SEPTEMBER 15TH, 2010
Peking to Paris Motor Challenge update. More about the race here
Rarely are rally-starts as bizarre as this. We all gather in large parade ground in the centre of town, larger than Trafalgar Square, for a grand send off. After months of planning by the town council, what could possibly go wrong?
The brass band lined up and just as cymbals clashed, big base drum banged, clarinets, flutes and trombones adding to the general oompah, the rare Anadol – a fibreglass car once made in Turkey with the help of Reliant, powered by a Ford Cortina engine, made its way down the main street of Ulaan Bataar. It was heading to the main square to be flagged away by the Mayor, crowds lined the roads, with several hundred spectators taking time out from their journey to work to watch the spectacle.
Then there was an added crash. The Anadol ran across a grill in the middle of the street, which promptly cracked underneath the car, and the rear wheels dropped down into the hole. Had this happened to a Bentley, or a Veteran, the big wheels would have laughed it off. But a 13 inch Minilite wheel falling into a 18-inch hole is an easy fit. The car’s rear axle now rested on the tarmac.
Above the sound of the brass band, the sirens of the fire-brigade hurrying through the streets to rescue a startled Amet Ongun, now worried that he might be collecting penalties points for being late for the Start.
Once out of town, we climbed steadily, and the morning sun burnt a large hole in the grey sky. We were heading for a long, dusty Time Trial, over 40 kilometres of bumpy strips of sand with tall grass growing up the middle, crossing a vast plain. The only company once off the main road was a herd of some 100 wild horses, who oblivious to the noise of approaching rallycars, made mobile chicanes by taking it in turns to gallop across the track, with eagles circling overhead. Drivers needed all their wits about them for this one. Several cars beached themselves struggling to traverse the high central mound, with an option of a different tracks suddenly emerging, testing times indeed for the navigator crouched over the Tulip route-book, Garmin GPS, and trip-meter.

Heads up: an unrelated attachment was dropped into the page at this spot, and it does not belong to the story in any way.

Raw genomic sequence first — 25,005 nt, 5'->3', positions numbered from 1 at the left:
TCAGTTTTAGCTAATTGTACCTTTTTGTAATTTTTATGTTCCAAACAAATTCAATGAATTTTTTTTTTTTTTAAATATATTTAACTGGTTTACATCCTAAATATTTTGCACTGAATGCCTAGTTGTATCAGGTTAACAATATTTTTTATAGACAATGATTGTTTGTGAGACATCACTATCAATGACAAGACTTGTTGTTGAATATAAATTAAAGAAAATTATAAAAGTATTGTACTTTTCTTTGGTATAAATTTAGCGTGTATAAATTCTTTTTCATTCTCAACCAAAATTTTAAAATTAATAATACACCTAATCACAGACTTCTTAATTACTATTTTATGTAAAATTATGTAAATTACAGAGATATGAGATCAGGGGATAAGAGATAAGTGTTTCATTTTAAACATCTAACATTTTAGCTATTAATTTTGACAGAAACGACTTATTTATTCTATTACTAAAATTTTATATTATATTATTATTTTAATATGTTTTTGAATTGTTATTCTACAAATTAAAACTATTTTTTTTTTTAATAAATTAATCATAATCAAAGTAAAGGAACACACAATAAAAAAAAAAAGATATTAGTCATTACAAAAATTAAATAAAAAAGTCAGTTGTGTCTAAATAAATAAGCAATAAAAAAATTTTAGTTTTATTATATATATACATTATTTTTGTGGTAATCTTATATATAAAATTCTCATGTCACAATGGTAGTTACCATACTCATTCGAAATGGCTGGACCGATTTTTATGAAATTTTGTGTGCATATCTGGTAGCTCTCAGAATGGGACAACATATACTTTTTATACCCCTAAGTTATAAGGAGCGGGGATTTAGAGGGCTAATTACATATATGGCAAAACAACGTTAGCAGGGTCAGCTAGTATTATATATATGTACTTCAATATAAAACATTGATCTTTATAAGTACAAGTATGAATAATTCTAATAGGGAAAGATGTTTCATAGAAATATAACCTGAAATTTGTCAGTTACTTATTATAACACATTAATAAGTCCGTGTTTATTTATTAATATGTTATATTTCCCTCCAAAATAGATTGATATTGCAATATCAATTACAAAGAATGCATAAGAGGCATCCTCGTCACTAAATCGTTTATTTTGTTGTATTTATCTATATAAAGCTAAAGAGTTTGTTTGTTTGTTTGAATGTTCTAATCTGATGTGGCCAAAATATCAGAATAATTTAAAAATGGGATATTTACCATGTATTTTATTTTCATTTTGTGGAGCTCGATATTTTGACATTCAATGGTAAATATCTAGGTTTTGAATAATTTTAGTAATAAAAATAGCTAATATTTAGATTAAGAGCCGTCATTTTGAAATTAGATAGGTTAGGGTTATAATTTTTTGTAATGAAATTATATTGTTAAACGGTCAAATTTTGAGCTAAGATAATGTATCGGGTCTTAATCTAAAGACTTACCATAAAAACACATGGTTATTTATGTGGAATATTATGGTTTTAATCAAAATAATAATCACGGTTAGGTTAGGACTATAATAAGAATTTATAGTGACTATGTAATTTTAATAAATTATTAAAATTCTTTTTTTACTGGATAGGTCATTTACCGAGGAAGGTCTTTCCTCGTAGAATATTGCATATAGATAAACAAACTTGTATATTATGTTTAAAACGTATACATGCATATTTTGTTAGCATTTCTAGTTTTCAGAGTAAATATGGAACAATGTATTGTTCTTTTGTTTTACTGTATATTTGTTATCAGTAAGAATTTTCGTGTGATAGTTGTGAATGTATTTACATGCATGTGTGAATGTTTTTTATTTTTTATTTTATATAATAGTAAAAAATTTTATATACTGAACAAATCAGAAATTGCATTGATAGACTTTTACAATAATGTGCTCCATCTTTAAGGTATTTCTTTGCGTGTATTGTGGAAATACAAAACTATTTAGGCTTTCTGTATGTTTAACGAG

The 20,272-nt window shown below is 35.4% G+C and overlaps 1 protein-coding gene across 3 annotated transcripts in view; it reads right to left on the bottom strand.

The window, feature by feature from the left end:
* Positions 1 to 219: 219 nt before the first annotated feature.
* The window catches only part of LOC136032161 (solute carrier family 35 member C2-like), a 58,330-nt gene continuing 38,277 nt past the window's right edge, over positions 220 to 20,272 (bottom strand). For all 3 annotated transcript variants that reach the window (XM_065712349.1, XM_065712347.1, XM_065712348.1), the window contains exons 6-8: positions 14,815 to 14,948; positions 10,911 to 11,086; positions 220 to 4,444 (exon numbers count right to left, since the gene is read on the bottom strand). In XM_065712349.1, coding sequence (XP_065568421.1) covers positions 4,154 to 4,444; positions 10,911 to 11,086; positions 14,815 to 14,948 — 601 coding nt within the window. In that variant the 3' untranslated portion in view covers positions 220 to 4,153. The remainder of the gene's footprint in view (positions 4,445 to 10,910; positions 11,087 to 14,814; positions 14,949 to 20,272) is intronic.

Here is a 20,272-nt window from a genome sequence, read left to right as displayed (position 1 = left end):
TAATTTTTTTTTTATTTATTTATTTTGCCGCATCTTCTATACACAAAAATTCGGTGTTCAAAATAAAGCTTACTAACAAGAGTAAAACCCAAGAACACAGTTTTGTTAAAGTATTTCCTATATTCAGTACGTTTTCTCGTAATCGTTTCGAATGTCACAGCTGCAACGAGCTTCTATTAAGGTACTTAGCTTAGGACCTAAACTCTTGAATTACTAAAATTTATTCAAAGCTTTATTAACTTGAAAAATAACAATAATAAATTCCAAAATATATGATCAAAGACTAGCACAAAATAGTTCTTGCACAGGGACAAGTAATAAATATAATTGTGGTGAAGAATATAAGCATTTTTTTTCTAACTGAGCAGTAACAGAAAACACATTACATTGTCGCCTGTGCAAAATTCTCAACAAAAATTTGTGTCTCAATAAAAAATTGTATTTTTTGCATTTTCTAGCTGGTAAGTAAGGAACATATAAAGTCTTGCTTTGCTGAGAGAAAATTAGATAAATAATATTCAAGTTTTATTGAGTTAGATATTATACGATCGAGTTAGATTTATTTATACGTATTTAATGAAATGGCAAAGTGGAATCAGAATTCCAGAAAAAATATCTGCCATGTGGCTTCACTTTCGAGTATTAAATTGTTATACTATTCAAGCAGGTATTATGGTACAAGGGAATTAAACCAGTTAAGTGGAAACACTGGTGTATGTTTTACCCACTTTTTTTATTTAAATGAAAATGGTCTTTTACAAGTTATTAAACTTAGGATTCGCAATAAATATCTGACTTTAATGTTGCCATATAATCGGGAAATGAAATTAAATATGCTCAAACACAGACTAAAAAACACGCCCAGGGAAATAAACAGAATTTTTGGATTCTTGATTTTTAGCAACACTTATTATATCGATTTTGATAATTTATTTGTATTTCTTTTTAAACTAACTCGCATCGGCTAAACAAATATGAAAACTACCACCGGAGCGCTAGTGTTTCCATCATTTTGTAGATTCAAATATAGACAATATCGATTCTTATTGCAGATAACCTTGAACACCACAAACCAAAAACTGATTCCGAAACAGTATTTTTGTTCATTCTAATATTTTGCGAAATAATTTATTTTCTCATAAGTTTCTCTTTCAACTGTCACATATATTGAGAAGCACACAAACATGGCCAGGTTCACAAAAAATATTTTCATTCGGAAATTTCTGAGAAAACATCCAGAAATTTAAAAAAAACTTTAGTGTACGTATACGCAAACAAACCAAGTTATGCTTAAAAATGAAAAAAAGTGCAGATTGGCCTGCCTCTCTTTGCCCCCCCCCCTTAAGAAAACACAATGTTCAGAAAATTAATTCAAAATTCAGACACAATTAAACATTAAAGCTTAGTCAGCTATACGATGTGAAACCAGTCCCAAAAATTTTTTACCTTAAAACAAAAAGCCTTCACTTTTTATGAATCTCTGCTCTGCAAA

Best time among the Classics Category was the Holden of Gerald Crown, the 72-year-old Ozzie Veteran with young Matt Bryson on the clocks put up a steady, consistent run to set a 25m29s time. Making up for its dramatic start back in town, second best was the Turkish Team in the now flying Anadol, with 26:16, pipping the Staples Junior VW Beetle Cabriolet on 26:33. Best in the Vintageants was the Thompson/Davies Chrysler 75 Roadster from New Zealand, who set a fourth-best time of 26:34, with the Clive Dunster Chevy Fangio Coupe 12 seconds behind.
Driving the Impossible
Generally smooth, with just the odd washaway to catch out the unwary, with long patches of soft sand, it had sufficient corners to suit the agile Alfa Romeo of Alastair Caldwell and Catriona Rings, who were 6th, with a time of 26:53. Among the pioneers, the 14-litre La France was well up the leaderboard on 37:22, and David Ayre’s Itala was on 37:38, a time good enough to beat a Volvo PV544.
Tonight, we are all in Yurts, the white round portable cabins made of thick layers of horsehair and cashmere carpeting which is wrapped around a basket-weave construction, we all have little log-stoves in the centre and a chimney with a generous hole in the roof. As darkness falls across this vast open plain at Bayanuur, a chilly air is rolling down the hillsides that flank this remarkable valley, and most of us are digging out of sleeping bags for extra covering on the camp beds.
We have dined out on bowls of chicken stew, lamb stew, rice, chips, bean salad, and a choice of two soups for starters. A lack of tables and chairs meant a crowded dining hall, with several crews sitting on the floor… the atmosphere is remarkably good humoured and rare does any rally experience such a united sense of camaraderie as this.
Batten down the hatches, and chuck more yak-dung on the stove. Winter arrives early in Mongolia, and we look like being in for our first freezing night.